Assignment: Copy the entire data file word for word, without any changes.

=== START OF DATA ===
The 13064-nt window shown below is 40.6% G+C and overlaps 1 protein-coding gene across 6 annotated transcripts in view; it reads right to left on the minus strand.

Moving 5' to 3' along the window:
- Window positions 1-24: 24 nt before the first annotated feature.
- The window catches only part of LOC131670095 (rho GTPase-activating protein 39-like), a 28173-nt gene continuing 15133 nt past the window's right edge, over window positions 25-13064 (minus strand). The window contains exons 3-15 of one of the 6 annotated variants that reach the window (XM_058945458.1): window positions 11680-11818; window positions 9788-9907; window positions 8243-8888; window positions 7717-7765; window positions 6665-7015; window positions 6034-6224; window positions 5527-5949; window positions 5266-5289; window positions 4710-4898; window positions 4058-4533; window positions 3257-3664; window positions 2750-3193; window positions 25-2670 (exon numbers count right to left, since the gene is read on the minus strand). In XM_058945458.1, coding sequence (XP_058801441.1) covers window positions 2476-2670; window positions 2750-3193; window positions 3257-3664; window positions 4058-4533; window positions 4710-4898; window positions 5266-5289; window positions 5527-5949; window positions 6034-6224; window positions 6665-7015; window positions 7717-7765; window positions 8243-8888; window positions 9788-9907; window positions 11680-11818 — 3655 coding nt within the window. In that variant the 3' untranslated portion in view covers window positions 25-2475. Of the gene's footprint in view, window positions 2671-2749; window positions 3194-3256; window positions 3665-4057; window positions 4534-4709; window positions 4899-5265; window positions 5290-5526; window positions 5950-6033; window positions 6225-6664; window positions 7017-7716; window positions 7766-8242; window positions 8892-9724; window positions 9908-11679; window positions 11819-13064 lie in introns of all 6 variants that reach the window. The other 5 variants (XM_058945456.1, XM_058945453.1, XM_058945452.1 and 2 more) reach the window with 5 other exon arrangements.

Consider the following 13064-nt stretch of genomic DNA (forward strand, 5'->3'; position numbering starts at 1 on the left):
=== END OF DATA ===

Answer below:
The 13064-nt window shown below is 40.6% G+C and overlaps 1 protein-coding gene across 6 annotated transcripts in view; it reads right to left on the minus strand.

Moving 5' to 3' along the window:
- Window positions 1-24: 24 nt before the first annotated feature.
- The window catches only part of LOC131670095 (rho GTPase-activating protein 39-like), a 28173-nt gene continuing 15133 nt past the window's right edge, over window positions 25-13064 (minus strand). The window contains exons 3-15 of one of the 6 annotated variants that reach the window (XM_058945458.1): window positions 11680-11818; window positions 9788-9907; window positions 8243-8888; window positions 7717-7765; window positions 6665-7015; window positions 6034-6224; window positions 5527-5949; window positions 5266-5289; window positions 4710-4898; window positions 4058-4533; window positions 3257-3664; window positions 2750-3193; window positions 25-2670 (exon numbers count right to left, since the gene is read on the minus strand). In XM_058945458.1, coding sequence (XP_058801441.1) covers window positions 2476-2670; window positions 2750-3193; window positions 3257-3664; window positions 4058-4533; window positions 4710-4898; window positions 5266-5289; window positions 5527-5949; window positions 6034-6224; window positions 6665-7015; window positions 7717-7765; window positions 8243-8888; window positions 9788-9907; window positions 11680-11818 — 3655 coding nt within the window. In that variant the 3' untranslated portion in view covers window positions 25-2475. Of the gene's footprint in view, window positions 2671-2749; window positions 3194-3256; window positions 3665-4057; window positions 4534-4709; window positions 4899-5265; window positions 5290-5526; window positions 5950-6033; window positions 6225-6664; window positions 7017-7716; window positions 7766-8242; window positions 8892-9724; window positions 9908-11679; window positions 11819-13064 lie in introns of all 6 variants that reach the window. The other 5 variants (XM_058945456.1, XM_058945453.1, XM_058945452.1 and 2 more) reach the window with 5 other exon arrangements.

Consider the following 13064-nt stretch of genomic DNA (forward strand, 5'->3'; position numbering starts at 1 on the left):